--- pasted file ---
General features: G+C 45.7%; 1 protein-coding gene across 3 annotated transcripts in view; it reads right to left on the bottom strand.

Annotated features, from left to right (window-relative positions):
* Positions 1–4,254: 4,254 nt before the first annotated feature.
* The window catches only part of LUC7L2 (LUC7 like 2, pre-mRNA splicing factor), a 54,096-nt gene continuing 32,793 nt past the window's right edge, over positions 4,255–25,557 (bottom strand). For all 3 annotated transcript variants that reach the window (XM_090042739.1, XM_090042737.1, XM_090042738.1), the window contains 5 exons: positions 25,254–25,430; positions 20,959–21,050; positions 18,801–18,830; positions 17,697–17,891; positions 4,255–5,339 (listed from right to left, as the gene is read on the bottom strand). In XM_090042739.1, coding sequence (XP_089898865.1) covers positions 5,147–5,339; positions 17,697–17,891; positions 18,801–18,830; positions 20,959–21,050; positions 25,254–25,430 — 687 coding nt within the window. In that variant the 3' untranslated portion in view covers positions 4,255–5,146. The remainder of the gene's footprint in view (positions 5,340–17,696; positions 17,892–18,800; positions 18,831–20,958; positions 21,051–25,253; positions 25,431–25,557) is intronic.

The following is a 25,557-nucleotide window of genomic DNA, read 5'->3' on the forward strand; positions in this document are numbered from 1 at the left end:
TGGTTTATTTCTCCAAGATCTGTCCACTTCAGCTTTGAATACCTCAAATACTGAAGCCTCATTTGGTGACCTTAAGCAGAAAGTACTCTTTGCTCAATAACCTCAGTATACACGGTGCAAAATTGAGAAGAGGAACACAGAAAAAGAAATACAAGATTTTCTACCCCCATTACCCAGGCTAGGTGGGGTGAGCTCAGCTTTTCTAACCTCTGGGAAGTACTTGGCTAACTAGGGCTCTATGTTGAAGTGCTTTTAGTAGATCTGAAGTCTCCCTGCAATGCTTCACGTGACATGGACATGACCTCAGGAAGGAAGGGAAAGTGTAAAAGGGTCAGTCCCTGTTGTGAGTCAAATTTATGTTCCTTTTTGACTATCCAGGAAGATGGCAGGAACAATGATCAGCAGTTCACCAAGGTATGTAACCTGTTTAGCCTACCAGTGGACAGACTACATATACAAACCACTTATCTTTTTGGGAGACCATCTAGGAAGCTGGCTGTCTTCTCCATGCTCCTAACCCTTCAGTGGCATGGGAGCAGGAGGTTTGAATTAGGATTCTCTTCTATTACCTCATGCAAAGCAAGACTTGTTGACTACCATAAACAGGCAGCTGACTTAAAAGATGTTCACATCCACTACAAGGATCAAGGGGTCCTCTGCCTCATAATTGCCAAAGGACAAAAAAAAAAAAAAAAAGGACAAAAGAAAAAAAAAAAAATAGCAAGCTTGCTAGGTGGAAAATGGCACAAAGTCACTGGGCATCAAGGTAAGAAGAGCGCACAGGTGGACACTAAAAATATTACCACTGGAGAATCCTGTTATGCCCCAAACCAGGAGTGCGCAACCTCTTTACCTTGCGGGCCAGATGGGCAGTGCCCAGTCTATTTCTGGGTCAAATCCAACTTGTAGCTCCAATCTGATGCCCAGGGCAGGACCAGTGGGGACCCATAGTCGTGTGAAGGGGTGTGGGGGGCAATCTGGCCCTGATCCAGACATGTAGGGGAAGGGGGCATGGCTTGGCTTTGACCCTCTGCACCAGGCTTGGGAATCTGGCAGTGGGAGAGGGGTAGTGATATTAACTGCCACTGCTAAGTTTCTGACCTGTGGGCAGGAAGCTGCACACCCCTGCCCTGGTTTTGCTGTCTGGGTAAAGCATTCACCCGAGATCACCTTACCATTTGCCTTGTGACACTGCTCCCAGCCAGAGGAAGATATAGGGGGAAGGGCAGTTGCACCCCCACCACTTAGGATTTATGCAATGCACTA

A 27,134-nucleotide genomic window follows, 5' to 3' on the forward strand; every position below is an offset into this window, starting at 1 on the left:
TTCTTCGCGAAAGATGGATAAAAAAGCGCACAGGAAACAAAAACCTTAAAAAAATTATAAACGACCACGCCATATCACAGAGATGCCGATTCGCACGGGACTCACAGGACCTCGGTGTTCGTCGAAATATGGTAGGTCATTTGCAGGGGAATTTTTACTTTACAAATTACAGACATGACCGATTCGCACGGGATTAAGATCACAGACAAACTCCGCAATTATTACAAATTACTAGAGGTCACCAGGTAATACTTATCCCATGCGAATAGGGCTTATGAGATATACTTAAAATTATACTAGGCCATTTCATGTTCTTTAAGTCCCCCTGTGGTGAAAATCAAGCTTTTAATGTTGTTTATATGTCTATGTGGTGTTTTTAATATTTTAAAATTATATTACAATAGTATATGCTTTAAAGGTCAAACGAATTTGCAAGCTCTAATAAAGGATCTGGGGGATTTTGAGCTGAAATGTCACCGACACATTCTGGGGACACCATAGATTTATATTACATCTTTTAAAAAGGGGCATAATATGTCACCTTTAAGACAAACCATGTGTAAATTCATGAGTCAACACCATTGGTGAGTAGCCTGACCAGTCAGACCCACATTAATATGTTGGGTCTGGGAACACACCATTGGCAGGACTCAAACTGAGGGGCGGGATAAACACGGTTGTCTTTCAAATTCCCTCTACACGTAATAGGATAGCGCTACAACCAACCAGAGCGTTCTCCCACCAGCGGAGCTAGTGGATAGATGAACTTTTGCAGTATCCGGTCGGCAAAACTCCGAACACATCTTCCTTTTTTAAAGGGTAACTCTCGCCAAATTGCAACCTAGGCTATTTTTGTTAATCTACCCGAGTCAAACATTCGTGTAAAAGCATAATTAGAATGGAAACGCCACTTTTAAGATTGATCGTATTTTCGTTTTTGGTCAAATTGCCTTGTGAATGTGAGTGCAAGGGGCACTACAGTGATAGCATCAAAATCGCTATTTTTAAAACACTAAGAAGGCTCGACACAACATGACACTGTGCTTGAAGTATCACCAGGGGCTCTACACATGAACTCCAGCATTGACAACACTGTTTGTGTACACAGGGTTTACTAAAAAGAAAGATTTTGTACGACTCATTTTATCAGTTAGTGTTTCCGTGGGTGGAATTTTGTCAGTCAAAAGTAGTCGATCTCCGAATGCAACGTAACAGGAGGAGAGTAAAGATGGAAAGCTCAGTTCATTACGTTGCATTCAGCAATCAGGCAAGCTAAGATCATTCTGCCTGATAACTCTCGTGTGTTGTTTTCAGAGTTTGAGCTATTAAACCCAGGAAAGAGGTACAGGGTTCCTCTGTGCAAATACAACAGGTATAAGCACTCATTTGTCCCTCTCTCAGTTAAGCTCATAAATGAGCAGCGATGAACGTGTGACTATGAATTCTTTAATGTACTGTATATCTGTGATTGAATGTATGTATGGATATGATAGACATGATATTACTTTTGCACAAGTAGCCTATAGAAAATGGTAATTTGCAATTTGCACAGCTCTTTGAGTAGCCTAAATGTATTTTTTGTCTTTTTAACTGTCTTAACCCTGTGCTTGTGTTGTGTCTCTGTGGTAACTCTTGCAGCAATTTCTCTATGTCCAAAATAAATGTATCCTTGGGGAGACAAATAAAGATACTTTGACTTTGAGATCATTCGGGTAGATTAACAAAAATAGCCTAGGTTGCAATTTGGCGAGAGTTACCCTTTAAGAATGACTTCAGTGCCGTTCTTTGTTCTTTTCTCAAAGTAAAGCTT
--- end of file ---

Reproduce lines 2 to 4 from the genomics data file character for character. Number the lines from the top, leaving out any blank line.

Annotated features, from left to right (window-relative positions):
* Positions 1–4,254: 4,254 nt before the first annotated feature.
* The window catches only part of LUC7L2 (LUC7 like 2, pre-mRNA splicing factor), a 54,096-nt gene continuing 32,793 nt past the window's right edge, over positions 4,255–25,557 (bottom strand). For all 3 annotated transcript variants that reach the window (XM_090042739.1, XM_090042737.1, XM_090042738.1), the window contains 5 exons: positions 25,254–25,430; positions 20,959–21,050; positions 18,801–18,830; positions 17,697–17,891; positions 4,255–5,339 (listed from right to left, as the gene is read on the bottom strand). In XM_090042739.1, coding sequence (XP_089898865.1) covers positions 5,147–5,339; positions 17,697–17,891; positions 18,801–18,830; positions 20,959–21,050; positions 25,254–25,430 — 687 coding nt within the window. In that variant the 3' untranslated portion in view covers positions 4,255–5,146. The remainder of the gene's footprint in view (positions 5,340–17,696; positions 17,892–18,800; positions 18,831–20,958; positions 21,051–25,253; positions 25,431–25,557) is intronic.